Do I have to tell my insurance company if the damage is minor?

You don’t have to tell your insurance company if your car has been hit and the damage is minor. Still, such a decision can be a mistake, says Carole Walker, executive director of the Rocky Mountain Insurance Association.

“There are major risks to not involving your insurance company from the start and deciding to pay out-of-pocket for any damages,” Walker says.

Walker says that car repairs may be more expensive and take longer than you anticipate, especially with current supply chain shortages of technology, labor, and car parts.

Other issues also can arise.

“The other driver may not have insurance, deny any responsibility for the crash or blame you after the fact, leaving you to pay for any medical and vehicle repairs,” Walker says.

It’s even possible the other driver could sue you for damages, she says.

What do you do when the other driver is uninsured?

If you get into an accident with an uninsured driver, call the police to make sure they file a report about the accident. This will establish a record with the details of the wreck, which can help you get reimbursed.

Even if the driver doesn't have insurance, get their contact information. Also, get contact information from any witnesses.

Call your insurance company and explain that an uninsured driver hit you. Your insurer will know how to handle the situation. If you have uninsured motorist coverage, the insurer will reimburse your losses. Your own collision coverage can also be used to reimburse you.

However, if you don’t have these coverage options, you may be on the hook for the expenses unless you can successfully sue the uninsured driver for damages.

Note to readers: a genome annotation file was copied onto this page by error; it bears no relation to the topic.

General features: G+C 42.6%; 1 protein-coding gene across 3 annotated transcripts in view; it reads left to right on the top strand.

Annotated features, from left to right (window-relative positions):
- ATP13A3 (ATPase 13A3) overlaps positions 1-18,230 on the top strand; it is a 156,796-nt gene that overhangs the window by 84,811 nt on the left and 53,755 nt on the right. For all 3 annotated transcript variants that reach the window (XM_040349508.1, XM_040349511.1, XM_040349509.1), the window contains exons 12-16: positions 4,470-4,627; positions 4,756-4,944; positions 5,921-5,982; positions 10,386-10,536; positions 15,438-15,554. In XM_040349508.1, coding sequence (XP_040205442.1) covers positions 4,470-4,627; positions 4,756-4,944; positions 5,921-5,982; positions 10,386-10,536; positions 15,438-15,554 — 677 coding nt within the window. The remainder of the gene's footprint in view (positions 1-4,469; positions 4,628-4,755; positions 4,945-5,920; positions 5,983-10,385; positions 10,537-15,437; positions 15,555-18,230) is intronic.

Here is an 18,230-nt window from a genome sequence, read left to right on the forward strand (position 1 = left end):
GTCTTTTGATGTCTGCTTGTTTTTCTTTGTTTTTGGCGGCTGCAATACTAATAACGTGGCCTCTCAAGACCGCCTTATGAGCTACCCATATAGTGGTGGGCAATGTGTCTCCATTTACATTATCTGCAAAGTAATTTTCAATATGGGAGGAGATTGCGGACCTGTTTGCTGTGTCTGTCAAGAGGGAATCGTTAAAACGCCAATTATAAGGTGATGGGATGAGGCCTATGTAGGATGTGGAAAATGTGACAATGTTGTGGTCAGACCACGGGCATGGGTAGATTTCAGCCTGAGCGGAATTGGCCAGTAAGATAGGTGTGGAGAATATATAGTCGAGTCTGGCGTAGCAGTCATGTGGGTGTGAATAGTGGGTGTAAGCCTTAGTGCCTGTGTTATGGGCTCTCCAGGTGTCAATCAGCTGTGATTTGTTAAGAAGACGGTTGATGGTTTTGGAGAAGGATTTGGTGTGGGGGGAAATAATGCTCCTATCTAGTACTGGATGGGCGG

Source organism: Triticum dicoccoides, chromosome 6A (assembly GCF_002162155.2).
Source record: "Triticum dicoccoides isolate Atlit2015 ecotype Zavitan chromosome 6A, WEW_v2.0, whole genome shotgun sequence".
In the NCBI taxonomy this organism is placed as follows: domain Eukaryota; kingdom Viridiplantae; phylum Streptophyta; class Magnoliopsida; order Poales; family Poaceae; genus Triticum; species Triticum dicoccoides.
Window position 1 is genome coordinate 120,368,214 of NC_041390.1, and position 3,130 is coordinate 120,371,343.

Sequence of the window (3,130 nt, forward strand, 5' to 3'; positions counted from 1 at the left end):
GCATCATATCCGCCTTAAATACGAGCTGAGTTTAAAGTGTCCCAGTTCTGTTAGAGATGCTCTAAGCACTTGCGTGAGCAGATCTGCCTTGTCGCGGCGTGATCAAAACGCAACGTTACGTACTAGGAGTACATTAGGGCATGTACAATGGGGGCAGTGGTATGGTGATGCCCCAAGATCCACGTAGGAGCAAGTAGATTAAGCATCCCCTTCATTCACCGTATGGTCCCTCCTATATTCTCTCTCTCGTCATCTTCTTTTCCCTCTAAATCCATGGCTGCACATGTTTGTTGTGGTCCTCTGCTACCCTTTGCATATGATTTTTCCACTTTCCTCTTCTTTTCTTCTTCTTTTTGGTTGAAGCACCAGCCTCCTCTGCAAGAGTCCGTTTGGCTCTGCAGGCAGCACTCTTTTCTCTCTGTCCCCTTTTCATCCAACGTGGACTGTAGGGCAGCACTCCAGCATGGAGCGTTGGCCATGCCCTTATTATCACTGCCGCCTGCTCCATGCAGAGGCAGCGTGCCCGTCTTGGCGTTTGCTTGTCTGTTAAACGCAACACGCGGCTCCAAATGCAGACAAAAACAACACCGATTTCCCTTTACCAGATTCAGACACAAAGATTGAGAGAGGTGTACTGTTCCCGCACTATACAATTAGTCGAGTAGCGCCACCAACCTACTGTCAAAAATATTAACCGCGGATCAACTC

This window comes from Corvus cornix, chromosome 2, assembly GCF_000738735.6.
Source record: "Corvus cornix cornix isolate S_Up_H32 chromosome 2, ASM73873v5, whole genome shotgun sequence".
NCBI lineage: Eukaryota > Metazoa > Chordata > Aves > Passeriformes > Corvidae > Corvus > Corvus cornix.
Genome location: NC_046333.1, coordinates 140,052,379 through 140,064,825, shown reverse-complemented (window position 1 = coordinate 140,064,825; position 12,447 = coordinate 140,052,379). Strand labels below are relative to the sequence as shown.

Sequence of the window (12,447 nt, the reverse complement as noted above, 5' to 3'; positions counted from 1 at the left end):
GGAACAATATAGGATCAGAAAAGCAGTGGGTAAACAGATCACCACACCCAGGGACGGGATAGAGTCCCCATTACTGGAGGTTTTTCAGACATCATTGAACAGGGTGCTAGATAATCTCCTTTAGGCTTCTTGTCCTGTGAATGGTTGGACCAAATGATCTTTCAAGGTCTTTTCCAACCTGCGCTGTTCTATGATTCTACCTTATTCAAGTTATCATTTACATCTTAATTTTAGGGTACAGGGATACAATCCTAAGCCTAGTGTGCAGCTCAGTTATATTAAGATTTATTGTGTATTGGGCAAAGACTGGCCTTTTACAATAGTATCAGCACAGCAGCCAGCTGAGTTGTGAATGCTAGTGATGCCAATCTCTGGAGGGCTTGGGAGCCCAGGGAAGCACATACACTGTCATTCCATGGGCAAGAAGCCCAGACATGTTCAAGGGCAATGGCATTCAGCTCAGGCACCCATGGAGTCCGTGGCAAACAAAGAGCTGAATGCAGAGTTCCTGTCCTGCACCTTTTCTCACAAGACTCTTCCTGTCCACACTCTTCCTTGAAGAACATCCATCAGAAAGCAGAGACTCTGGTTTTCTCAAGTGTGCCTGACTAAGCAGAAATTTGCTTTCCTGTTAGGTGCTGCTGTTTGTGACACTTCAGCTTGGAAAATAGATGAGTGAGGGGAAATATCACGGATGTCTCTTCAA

How to file an insurance claim when someone hits your car

Every insurance company has requirements to file a claim. Reach out to your insurer, check your auto insurance policy or look at the insurer’s website to learn how to file your claim correctly.

However, as a general rule, most insurance companies will expect you to:

  • Call your insurer promptly. Do this early, even from the scene of the accident. Ask your agent or a company representative what information and forms you must provide.
  • Begin the claims process. This can often be done on the insurer's app. You may be able to do everything from uploading photos to getting a rental car.
  • Ask about deadlines and how the process will unfold. Make sure you understand what steps to take and the deadlines. Ask how the process will unfold, including approximate time frames for when the adjuster will address the claim and how long it might be before you have your reimbursement check. Ask if you need to get estimates for repairing the damage.

When should you file a claim, and when should you pay out of pocket?

You purchase car insurance to reimburse you for damages after an accident. So, paying out-of-pocket expenses for repairs -- rather than using your insurance to cover them -- may seem strange.